Dark Reading is part of the Informa Tech Division of Informa PLC

This site is operated by a business or businesses owned by Informa PLC and all copyright resides with them.Informa PLC's registered office is 5 Howick Place, London SW1P 1WG. Registered in England and Wales. Number 8860726.

Comments
NotPetya: How to Prep and Respond if You're Hit
Newest First  |  Oldest First  |  Threaded View
RobEnns
50%
50%
RobEnns,
User Rank: Author
7/13/2017 | 2:56:59 PM
Re: What about replicated COOP scenarios
Very good question, interested in the same.
matt.trevors
50%
50%
matt.trevors,
User Rank: Apprentice
7/12/2017 | 12:13:55 PM
We need to stop confusing end users
We in the security community have a very difficult time conveying the importance of various strategies and tactics to end users when it comes to securing their infrastructure.  I believe it in part is because we aren't promoting a unified message. Instead, we tell them what we "think" are the right things to do.  Instead, why don't you preach about the adoption of existing well-documented strategies and tactics?  For instance, you could have pointed end users to the Center for Internet Security Critical Security Controls (formerly SANS 20) which would include standing up an incident response plan, patching boxes, and backing up high-value assets.  Also, you could have pointed people to NIST 800-61 Computer Security Incident Handling Guide which would give them a good idea of how to stand up incident response capabilities for their organization (planning, detection & analysis, containment, eradication, recovery, and post-incident activities).  Finally, you are dancing around the NIST Cybersecurity Framework which includes functions, categories, and subcategories that describe how to identify, protect, detect, respond, and recover.  

As a community, we need to get better at getting our message across or things are never going to get better.  To do that, we all need to get on the same page and back published standards.  If you don't agree with the standards, most encourage community feedback.
randyfromsd
50%
50%
randyfromsd,
User Rank: Apprentice
7/11/2017 | 4:23:26 PM
Re: What about replicated COOP scenarios
Isolate the backup target from the network - make shares hidden so they aren't easily accessible - restrict user accounts - implement local\offsite backup.
jenshadus
50%
50%
jenshadus,
User Rank: Strategist
7/10/2017 | 8:35:09 AM
What about replicated COOP scenarios
Just curious of how a malware attack would affect an active-active DR scenario.  If the malware can infect a primary target, I would think it would affect the backup environment.  And what would this do to the backup recovery plans?  Sounds like the best bet is to still use tape backup.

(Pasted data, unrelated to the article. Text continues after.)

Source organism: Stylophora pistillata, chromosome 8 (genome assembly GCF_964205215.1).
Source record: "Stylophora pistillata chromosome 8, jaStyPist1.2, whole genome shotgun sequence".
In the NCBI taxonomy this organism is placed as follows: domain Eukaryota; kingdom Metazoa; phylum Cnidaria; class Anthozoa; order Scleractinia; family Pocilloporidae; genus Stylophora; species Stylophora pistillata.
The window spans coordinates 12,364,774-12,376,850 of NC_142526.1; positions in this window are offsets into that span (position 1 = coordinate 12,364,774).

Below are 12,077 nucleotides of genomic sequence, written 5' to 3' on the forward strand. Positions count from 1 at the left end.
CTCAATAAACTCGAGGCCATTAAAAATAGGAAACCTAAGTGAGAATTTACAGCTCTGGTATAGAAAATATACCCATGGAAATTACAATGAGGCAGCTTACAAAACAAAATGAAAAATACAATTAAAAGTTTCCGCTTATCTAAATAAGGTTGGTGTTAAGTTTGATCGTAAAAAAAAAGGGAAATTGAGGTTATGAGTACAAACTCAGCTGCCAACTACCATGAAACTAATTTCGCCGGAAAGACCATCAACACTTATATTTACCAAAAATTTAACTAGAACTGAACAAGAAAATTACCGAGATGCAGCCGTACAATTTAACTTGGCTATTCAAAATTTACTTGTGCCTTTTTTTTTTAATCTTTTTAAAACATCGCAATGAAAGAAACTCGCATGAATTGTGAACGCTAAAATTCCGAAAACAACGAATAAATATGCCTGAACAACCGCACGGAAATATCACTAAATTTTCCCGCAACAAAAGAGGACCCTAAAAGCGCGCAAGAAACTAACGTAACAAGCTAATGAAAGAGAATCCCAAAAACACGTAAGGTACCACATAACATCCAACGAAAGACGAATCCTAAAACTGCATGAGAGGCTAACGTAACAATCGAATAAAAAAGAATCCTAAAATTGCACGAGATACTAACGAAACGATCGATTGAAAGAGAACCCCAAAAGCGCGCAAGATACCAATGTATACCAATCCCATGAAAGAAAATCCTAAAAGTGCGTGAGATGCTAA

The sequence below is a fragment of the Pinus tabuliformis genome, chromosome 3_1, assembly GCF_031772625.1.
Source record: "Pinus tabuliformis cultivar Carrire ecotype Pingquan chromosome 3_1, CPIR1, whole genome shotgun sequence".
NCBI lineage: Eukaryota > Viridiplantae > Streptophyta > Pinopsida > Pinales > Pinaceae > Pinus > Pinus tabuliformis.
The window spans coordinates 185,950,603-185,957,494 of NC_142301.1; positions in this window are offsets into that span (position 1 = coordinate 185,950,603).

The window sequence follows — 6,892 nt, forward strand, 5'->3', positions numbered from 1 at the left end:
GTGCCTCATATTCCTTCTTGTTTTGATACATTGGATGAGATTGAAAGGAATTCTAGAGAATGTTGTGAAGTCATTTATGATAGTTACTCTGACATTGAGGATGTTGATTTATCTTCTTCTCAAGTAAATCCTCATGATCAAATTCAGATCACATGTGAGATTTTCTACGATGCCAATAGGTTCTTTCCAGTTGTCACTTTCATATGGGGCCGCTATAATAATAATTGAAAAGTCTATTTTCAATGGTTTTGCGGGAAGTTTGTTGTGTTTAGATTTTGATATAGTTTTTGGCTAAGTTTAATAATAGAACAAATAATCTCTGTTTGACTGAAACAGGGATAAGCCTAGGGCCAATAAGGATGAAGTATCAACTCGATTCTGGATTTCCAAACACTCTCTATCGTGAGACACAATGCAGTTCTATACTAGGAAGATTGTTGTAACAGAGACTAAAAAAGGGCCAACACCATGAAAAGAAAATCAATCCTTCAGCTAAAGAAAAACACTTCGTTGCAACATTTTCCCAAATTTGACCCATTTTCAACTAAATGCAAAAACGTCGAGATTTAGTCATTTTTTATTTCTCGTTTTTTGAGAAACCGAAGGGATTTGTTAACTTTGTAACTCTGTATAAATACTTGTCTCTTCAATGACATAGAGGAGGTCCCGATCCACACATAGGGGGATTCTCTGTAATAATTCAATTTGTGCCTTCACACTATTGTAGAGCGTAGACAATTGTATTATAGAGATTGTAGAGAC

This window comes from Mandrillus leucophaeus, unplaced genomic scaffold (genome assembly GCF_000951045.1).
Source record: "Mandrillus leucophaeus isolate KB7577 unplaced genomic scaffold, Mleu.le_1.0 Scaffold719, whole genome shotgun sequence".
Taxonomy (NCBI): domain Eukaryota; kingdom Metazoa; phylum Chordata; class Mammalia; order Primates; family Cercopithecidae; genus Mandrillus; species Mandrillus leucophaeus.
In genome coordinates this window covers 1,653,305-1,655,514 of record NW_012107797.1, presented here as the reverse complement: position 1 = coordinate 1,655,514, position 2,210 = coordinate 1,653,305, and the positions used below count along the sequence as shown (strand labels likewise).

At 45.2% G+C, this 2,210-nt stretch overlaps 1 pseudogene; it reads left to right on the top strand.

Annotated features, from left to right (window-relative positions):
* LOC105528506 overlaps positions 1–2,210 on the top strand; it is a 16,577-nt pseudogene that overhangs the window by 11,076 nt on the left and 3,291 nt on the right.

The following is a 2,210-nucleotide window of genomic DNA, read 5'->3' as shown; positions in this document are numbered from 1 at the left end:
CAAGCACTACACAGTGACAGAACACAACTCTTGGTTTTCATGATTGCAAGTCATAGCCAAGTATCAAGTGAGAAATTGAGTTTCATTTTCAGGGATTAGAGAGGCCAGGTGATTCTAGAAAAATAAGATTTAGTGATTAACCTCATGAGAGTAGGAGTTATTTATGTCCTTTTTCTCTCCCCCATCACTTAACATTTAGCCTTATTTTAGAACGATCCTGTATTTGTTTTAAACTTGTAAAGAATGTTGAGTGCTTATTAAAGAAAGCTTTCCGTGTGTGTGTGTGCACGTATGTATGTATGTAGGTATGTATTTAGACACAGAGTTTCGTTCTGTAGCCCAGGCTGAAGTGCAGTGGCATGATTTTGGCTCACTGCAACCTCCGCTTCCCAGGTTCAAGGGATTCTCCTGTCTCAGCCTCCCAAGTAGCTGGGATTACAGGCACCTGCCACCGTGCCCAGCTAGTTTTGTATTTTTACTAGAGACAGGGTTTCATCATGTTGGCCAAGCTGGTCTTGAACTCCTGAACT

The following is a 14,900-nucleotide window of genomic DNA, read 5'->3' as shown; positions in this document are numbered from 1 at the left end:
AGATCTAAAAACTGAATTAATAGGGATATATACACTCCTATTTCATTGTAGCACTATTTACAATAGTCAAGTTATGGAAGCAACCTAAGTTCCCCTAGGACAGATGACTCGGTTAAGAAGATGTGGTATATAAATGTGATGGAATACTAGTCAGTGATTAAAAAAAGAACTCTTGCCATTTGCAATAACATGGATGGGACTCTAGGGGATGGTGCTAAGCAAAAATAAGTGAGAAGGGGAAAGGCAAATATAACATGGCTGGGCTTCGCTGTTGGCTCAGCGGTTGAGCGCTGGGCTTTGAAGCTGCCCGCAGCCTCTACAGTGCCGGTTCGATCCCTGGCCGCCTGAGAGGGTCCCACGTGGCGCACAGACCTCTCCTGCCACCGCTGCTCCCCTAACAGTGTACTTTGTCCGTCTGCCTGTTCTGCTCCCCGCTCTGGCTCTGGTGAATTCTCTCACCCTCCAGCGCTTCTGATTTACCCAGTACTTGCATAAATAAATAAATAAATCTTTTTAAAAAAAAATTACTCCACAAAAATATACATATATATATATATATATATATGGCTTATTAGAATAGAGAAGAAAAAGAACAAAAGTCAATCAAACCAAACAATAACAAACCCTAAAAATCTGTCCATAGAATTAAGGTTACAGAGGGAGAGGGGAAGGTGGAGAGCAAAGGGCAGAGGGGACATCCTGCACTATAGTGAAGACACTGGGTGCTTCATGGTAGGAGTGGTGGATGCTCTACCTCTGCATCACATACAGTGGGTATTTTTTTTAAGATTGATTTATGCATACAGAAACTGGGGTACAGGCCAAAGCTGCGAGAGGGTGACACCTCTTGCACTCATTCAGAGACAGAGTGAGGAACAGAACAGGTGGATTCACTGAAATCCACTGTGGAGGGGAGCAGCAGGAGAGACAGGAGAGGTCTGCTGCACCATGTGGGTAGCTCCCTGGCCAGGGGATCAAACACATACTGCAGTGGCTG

News
Inside the Ransomware Campaigns Targeting Exchange Servers
Kelly Sheridan, Staff Editor, Dark Reading,  4/2/2021
Commentary
Beyond MITRE ATT&CK: The Case for a New Cyber Kill Chain
Rik Turner, Principal Analyst, Infrastructure Solutions, Omdia,  3/30/2021
Register for Dark Reading Newsletters
White Papers
Video
Cartoon
Current Issue
2021 Top Enterprise IT Trends
We've identified the key trends that are poised to impact the IT landscape in 2021. Find out why they're important and how they will affect you today!
Flash Poll
Twitter Feed
Dark Reading - Bug Report
Bug Report
Enterprise Vulnerabilities
From DHS/US-CERT's National Vulnerability Database
CVE-2021-29450
PUBLISHED: 2021-04-15
Wordpress is an open source CMS. One of the blocks in the WordPress editor can be exploited in a way that exposes password-protected posts and pages. This requires at least contributor privileges. This has been patched in WordPress 5.7.1, along with the older affected versions via minor releases. It...
CVE-2021-21405
PUBLISHED: 2021-04-15
Lotus is an Implementation of the Filecoin protocol written in Go. BLS signature validation in lotus uses blst library method VerifyCompressed. This method accepts signatures in 2 forms: "serialized", and "compressed", meaning that BLS signatures can be provided as either of 2 un...
CVE-2021-29430
PUBLISHED: 2021-04-15
Sydent is a reference Matrix identity server. Sydent does not limit the size of requests it receives from HTTP clients. A malicious user could send an HTTP request with a very large body, leading to memory exhaustion and denial of service. Sydent also does not limit response size for requests it mak...
CVE-2021-29431
PUBLISHED: 2021-04-15
Sydent is a reference Matrix identity server. Sydent can be induced to send HTTP GET requests to internal systems, due to lack of parameter validation or IP address blacklisting. It is not possible to exfiltrate data or control request headers, but it might be possible to use the attack to perform a...
CVE-2021-29432
PUBLISHED: 2021-04-15
Sydent is a reference matrix identity server. A malicious user could abuse Sydent to send out arbitrary emails from the Sydent email address. This could be used to construct plausible phishing emails, for example. This issue has been fixed in 4469d1d.